An Atlas of African Affairs

By Andrew Boyd; Patrick Van Rensburg | Go to book overview
Save to active project

1. The Maghreb

The Arabic word for 'west', Maghreb, is applied to the whole of Africa north of the Sahara, except Egypt - that is, to the western part of the Arab world. An old name used for the region was Barbary, derived from the Berber peoples who were predominant there until the 7th century Moslem Arab conquest. Most of the Berber stock has now been absorbed into the Arabic-speaking majority, but a quarter of the 28 million people of the Maghreb, although now Moslem, still speak Berber languages, mostly in mountain and desert areas; the Kabyles and Zouaves (Suafa) of Algeria are among these. Nearly all the Maghreb's inhabitants live in the relatively fertile coastal belt, 2,600 miles long and, except in Morocco, seldom more than 100 miles wide. This coastal belt is more Mediterranean than 'African' in the usual sense of the word. It is linked by history with Spain, Italy, Turkey and the Levant (whence came the Phoenicians who founded Carthage in 822 B.C.), and cut off from the rest of Africa by the Sahara desert (E, F).

The Tuareg and other nomadic Berber and Arab tribes of the Sahara are few in numbers, depending on scattered oases. Ancient camel trade routes cross the desert, and a few routes now carry motor traffic, but since the 16th century there has not been the major intercourse that formerly carried Islam into West Africa south of the Sahara and created empires stretching from Spain to Senegal (E, 2). The frontier lines that now divide the Sahara are artificial relics of colonial rule.

Ottoman Turkish rule extended westward to Algeria in the 16th century, but never to Morocco. European 19th century expansion brought the French into Algeria, Morocco and Tunisia, the Spaniards into Morocco and the Italians into Libya (2-4). The fellow feeling of the Maghreb peoples, which marks them off from the eastern Arabs and makes them disinclined to accept Egyptian leadership, is particularly strong between Morocco, Algeria and Tunisia, which have shared both French cultural influences and the struggle for independence from France. Morocco and Tunisia, after gaining their own independence in 1956, supported the Algerian rebels, whose government-in-exile was set up in Tunis (3). The interdependence of the three was proclaimed at a conference for Maghreb unity held in Tangier in 1958, and various plans for a future federation have been put forward.

-48-

Notes for this page

Add a new note
If you are trying to select text to create highlights or citations, remember that you must now click or tap on the first word, and then click or tap on the last word.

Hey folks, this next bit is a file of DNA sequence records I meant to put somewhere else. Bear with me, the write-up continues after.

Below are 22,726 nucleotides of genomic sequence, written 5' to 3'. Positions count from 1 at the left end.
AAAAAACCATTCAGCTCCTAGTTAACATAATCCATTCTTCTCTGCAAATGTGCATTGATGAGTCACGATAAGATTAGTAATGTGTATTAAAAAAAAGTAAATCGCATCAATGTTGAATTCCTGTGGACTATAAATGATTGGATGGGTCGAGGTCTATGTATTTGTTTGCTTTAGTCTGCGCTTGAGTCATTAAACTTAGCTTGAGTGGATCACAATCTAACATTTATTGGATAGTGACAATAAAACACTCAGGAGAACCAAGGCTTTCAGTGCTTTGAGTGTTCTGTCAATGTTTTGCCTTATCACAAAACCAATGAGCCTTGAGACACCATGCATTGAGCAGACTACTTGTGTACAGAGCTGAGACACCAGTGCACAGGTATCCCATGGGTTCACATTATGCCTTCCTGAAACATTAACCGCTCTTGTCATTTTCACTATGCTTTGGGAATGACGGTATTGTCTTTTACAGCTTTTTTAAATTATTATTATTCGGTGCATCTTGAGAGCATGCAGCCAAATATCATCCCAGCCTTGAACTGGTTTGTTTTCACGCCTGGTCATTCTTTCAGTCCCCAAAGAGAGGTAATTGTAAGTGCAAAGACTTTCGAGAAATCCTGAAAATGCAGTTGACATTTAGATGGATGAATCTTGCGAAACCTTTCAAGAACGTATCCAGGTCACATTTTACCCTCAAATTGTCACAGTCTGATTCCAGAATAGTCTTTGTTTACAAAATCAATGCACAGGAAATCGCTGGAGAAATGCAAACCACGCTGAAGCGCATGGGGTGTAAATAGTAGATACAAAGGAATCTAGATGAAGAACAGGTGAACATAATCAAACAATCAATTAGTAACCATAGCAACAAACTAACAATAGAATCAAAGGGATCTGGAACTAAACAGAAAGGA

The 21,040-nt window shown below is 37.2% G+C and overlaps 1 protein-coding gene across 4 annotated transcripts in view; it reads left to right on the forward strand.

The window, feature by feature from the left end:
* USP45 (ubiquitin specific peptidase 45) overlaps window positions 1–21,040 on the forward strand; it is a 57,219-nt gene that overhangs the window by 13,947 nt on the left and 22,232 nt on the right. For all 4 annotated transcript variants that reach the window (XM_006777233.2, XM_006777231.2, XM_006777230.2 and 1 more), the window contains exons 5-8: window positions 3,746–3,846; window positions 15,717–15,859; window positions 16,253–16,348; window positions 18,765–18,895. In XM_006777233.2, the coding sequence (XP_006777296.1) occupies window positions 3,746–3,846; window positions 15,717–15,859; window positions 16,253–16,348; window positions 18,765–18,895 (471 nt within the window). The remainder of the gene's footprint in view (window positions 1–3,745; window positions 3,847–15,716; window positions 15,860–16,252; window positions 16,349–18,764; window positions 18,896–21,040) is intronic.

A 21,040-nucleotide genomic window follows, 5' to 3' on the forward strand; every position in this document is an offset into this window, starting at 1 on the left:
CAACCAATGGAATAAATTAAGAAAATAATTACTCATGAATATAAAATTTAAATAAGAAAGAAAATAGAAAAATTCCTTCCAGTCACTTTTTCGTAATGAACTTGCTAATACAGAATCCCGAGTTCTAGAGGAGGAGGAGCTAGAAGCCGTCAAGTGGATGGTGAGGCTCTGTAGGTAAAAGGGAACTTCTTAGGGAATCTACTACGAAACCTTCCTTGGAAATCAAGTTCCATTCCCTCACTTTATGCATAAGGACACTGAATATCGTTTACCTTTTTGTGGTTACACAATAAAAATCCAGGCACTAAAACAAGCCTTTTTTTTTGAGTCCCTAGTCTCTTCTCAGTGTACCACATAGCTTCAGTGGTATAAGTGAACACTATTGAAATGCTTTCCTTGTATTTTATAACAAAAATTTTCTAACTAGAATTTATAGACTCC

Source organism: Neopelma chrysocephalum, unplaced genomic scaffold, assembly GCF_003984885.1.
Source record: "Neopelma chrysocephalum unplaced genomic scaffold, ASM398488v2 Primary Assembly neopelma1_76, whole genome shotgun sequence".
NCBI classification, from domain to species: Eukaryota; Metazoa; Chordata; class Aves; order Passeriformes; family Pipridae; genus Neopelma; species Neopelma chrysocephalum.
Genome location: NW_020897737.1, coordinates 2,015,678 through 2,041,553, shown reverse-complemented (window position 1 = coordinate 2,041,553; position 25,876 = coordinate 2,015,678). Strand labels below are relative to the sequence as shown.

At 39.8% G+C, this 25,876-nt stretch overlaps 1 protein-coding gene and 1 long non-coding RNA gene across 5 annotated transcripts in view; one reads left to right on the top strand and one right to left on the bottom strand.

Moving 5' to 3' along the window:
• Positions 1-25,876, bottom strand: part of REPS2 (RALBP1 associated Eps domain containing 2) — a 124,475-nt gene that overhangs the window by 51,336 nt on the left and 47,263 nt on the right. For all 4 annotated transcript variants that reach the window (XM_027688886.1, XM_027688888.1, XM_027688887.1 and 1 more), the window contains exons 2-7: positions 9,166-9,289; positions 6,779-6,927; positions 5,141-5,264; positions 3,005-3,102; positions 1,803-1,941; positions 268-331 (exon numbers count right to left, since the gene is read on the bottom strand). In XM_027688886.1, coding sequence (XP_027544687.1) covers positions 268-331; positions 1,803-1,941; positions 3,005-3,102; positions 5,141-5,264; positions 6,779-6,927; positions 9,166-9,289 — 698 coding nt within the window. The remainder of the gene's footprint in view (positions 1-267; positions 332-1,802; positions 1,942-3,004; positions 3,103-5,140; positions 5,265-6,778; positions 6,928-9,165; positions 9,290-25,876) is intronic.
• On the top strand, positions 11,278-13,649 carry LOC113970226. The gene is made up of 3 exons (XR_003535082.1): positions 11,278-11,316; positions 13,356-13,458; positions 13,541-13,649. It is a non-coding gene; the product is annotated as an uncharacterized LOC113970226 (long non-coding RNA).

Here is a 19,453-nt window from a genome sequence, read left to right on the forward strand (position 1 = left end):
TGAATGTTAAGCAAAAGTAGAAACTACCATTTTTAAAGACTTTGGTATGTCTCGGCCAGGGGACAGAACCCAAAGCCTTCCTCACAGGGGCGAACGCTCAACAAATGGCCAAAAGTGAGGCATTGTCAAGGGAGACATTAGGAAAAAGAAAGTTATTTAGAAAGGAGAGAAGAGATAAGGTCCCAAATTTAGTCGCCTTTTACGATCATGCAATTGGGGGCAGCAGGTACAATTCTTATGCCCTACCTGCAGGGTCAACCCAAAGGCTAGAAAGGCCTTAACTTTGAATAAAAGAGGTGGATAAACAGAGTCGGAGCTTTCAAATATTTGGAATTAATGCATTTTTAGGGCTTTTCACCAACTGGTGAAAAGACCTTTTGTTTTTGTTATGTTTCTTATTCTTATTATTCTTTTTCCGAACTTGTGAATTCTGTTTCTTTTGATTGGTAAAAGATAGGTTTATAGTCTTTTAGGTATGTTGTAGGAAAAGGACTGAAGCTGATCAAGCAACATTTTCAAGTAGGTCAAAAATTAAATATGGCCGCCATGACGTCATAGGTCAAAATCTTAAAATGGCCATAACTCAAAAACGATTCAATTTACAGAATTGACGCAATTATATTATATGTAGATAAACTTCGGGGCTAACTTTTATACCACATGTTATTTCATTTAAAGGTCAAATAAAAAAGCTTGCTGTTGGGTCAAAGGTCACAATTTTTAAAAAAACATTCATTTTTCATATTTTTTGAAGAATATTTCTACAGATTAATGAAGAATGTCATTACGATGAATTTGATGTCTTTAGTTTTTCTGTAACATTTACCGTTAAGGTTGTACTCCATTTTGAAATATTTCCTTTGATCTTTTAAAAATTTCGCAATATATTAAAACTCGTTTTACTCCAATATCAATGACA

Loading One moment ...
Project items
Notes
Cite this page

Cited page

Style
Citations are available only to our active members.
Sign up now to cite pages or passages in MLA, APA and Chicago citation styles.

Cited page

Bookmark this page
An Atlas of African Affairs
Settings

Settings

Typeface
Text size Smaller Larger
Search within

Search within this book

Look up

Look up a word

  • Dictionary
  • Thesaurus
Please submit a word or phrase above.
Print this page

Print this page

Why can't I print more than one page at a time?

While we understand printed pages are helpful to our users, this limitation is necessary to help protect our publishers' copyrighted material and prevent its unlawful distribution. We are sorry for any inconvenience.
Full screen
/ 134

matching results for page

Cited passage

Style
Citations are available only to our active members.
Sign up now to cite pages or passages in MLA, APA and Chicago citation styles.

Cited passage

Welcome to the new Questia Reader

The Questia Reader has been updated to provide you with an even better online reading experience.  It is now 100% Responsive, which means you can read our books and articles on any sized device you wish.  All of your favorite tools like notes, highlights, and citations are still here, but the way you select text has been updated to be easier to use, especially on touchscreen devices.  Here's how:

1. Click or tap the first word you want to select.
2. Click or tap the last word you want to select.

OK, got it!

Thanks for trying Questia!

Please continue trying out our research tools, but please note, full functionality is available only to our active members.

Your work will be lost once you leave this Web page.

For full access in an ad-free environment, sign up now for a FREE, 1-day trial.

Already a member? Log in now.

Are you sure you want to delete this highlight?